I don’t know why the merchandising is so far off from the film’s actual content, but it certainly confused me at first (though it’s not really the movie’s fault).  But in a way it speaks to some of the film’s weaknesses, namely its intent to setup future movies in the franchise.  Wonder Woman’s place in the story is nigh inexplicable – she’s just sort of there and ready to help.  Granted the performance was well done and I think DC may finally be able to bring one of the most stereotyped female superheroes into the 21st Century.

Batman v Superman - Eisenberg as Lex Luthor

Um, no. Not even close.

Lex Luthor on the other hand, who is far more essential (almost obligatory) to any post-origin Superman story, is reinvented and retooled to a fault.  Luthor was always a bit of a nut in both Hackman and Spacey’s portrayal of him, though some comics paint him as a calm and composed individual with a degree of charisma and charm that helps him succeed in the “real world.”  BvS gives us a sort of mad scientist version of Lex, with little in the way of a clear explanation as to his hatred of Superman.  Furthermore, Eisenberg was just wrong wrong wrong for the role anyway.  His somewhat diminutive stature, the long stringy hair, his grad-school age range…plus all the babbling and mildly schizophrenic tendencies that the writers threw in – all of this contributed to a sort of “petulant child” persona which wasn’t very fun to watch.  Yeah, the guy was smart, but he was also whiny, weaselly, entitled, and brattish.  I don’t think we needed another Hackman or Spacey in the role (cringe) but a more mature, commanding, even slightly menacing version would’ve been preferable.  The audience ought to have been awestruck by Luthor’s genius, blinded by his charm, and a little frightened by his ambition.  Instead, I think most of us were just waiting for him to get the hell off screen.

Cavill already did a superb job as both Clark Kent, Kal-el, and Superman in Man of Steel, and for the most part he’s able to channel all of that into another fine performance, even if the script makes it a little less obvious.  That being said, let’s get to the biggest bombshell of BvS…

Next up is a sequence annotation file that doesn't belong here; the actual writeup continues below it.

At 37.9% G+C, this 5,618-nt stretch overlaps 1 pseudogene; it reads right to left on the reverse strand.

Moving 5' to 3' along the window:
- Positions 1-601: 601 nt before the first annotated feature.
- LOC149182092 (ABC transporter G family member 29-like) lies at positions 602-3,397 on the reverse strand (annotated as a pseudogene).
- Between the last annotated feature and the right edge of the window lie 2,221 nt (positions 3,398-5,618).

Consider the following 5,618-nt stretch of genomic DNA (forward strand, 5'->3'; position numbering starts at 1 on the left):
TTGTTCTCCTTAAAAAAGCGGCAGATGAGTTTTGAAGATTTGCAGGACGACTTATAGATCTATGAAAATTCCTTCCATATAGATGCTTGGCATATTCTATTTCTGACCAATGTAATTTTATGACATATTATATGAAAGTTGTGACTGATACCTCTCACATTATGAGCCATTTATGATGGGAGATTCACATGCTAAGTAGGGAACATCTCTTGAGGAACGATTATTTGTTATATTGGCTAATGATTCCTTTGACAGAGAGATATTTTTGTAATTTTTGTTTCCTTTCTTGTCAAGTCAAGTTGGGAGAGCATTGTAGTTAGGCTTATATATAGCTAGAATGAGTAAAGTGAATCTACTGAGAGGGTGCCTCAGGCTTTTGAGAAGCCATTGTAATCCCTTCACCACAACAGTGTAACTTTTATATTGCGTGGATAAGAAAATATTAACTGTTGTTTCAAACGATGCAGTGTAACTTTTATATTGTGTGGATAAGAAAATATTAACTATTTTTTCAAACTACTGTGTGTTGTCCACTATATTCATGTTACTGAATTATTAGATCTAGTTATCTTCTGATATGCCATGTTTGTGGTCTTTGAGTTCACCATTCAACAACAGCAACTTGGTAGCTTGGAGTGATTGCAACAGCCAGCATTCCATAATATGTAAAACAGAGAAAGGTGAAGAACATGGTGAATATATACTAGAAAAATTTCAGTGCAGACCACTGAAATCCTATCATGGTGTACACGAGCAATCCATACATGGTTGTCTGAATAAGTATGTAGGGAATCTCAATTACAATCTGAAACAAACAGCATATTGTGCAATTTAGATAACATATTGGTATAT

Batman v Superman - Ben Affleck as Batman / Bruce Wayne

It’s true – he does a better job than you think!

That’s right, there’s no avoiding it.  Ben Affleck himself is Bruce Wayne / The Bat, and with all sorts of multi-picture deals flying around right now it doesn’t look like that’s going to change anytime soon.  The internet was up in arms at the announcement, and for the most part, I agreed.  I couldn’t imagine the star of Dogma or Good Will Hunting or Armageddon donning the Batsuit.  But I’ll just go ahead and say it:  he actually wasn’t that bad, and I think he might have a shot at making an older Batman work if he can keep himself out of insipid romantic comedies for the duration.  The bottom half of his face doesn’t look so good in the Bat-cowl, but eh, it could be a lot worse.   A lot.  I actually think that one of the biggest problems of previous portrayals of Batman has been the actor/director/writer’s inability to capture the essence of Bruce Wayne himself, and that’s where Snyder and Affleck mostly succeed.  Keaton’s Wayne was aloof, Kilmer’s was about as engaging as an Idaho spud, and Clooney was just a playboy.  Bale was much better and at least brought some depth to the character, though he didn’t really sell the “Bruce Wayne” side of his character until The Dark Knight Rises, which (rightfully so) was more about Bruce Wayne as the Batman than Batman himself.  I haven’t quite put my finger on it yet, but Snyder and Affleck manage to coax something very human out of Affleck’s portrayal of Bruce Wayne.